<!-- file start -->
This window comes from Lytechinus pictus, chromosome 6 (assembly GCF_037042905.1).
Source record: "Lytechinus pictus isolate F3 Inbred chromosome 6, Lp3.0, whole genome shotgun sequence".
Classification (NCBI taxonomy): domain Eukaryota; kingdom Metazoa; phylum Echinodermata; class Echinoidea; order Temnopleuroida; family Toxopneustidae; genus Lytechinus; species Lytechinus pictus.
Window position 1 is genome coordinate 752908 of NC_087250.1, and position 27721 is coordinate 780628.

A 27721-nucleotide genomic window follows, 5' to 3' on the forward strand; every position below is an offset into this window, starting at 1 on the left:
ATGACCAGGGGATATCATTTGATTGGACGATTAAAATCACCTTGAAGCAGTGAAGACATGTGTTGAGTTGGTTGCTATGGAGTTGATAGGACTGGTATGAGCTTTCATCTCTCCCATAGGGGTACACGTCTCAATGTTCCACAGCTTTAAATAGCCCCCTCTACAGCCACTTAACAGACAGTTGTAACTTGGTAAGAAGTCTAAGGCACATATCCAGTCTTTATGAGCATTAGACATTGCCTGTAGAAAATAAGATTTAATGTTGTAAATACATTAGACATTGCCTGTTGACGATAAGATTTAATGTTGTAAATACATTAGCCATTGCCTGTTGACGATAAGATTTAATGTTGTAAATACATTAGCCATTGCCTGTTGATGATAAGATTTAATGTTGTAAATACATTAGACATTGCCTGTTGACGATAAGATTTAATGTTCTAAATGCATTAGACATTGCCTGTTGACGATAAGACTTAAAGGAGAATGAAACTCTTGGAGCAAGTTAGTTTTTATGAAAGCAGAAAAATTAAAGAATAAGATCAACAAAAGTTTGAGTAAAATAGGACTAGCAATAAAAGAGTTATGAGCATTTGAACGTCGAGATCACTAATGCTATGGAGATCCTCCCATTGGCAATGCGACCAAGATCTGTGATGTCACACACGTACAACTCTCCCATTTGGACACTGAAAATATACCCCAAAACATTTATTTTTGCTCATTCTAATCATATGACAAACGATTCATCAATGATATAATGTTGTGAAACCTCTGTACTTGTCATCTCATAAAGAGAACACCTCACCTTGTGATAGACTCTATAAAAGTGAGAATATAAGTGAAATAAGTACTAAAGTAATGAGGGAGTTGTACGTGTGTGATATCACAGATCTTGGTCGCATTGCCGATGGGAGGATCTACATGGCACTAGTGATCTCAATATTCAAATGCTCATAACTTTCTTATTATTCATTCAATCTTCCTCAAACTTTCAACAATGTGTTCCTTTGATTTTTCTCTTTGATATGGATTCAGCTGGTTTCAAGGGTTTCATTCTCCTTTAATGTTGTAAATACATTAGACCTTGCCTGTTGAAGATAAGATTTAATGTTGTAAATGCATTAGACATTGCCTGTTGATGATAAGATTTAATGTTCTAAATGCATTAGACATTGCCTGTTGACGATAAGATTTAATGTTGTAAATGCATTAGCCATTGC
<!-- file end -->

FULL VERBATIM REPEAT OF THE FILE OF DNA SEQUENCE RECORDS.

This window comes from Lytechinus pictus, chromosome 6 (assembly GCF_037042905.1).
Source record: "Lytechinus pictus isolate F3 Inbred chromosome 6, Lp3.0, whole genome shotgun sequence".
Classification (NCBI taxonomy): domain Eukaryota; kingdom Metazoa; phylum Echinodermata; class Echinoidea; order Temnopleuroida; family Toxopneustidae; genus Lytechinus; species Lytechinus pictus.
Window position 1 is genome coordinate 752908 of NC_087250.1, and position 27721 is coordinate 780628.

A 27721-nucleotide genomic window follows, 5' to 3' on the forward strand; every position below is an offset into this window, starting at 1 on the left:
ATGACCAGGGGATATCATTTGATTGGACGATTAAAATCACCTTGAAGCAGTGAAGACATGTGTTGAGTTGGTTGCTATGGAGTTGATAGGACTGGTATGAGCTTTCATCTCTCCCATAGGGGTACACGTCTCAATGTTCCACAGCTTTAAATAGCCCCCTCTACAGCCACTTAACAGACAGTTGTAACTTGGTAAGAAGTCTAAGGCACATATCCAGTCTTTATGAGCATTAGACATTGCCTGTAGAAAATAAGATTTAATGTTGTAAATACATTAGACATTGCCTGTTGACGATAAGATTTAATGTTGTAAATACATTAGCCATTGCCTGTTGACGATAAGATTTAATGTTGTAAATACATTAGCCATTGCCTGTTGATGATAAGATTTAATGTTGTAAATACATTAGACATTGCCTGTTGACGATAAGATTTAATGTTCTAAATGCATTAGACATTGCCTGTTGACGATAAGACTTAAAGGAGAATGAAACTCTTGGAGCAAGTTAGTTTTTATGAAAGCAGAAAAATTAAAGAATAAGATCAACAAAAGTTTGAGTAAAATAGGACTAGCAATAAAAGAGTTATGAGCATTTGAACGTCGAGATCACTAATGCTATGGAGATCCTCCCATTGGCAATGCGACCAAGATCTGTGATGTCACACACGTACAACTCTCCCATTTGGACACTGAAAATATACCCCAAAACATTTATTTTTGCTCATTCTAATCATATGACAAACGATTCATCAATGATATAATGTTGTGAAACCTCTGTACTTGTCATCTCATAAAGAGAACACCTCACCTTGTGATAGACTCTATAAAAGTGAGAATATAAGTGAAATAAGTACTAAAGTAATGAGGGAGTTGTACGTGTGTGATATCACAGATCTTGGTCGCATTGCCGATGGGAGGATCTACATGGCACTAGTGATCTCAATATTCAAATGCTCATAACTTTCTTATTATTCATTCAATCTTCCTCAAACTTTCAACAATGTGTTCCTTTGATTTTTCTCTTTGATATGGATTCAGCTGGTTTCAAGGGTTTCATTCTCCTTTAATGTTGTAAATACATTAGACCTTGCCTGTTGAAGATAAGATTTAATGTTGTAAATGCATTAGACATTGCCTGTTGATGATAAGATTTAATGTTCTAAATGCATTAGACATTGCCTGTTGACGATAAGATTTAATGTTGTAAATGCATTAGCCATTGC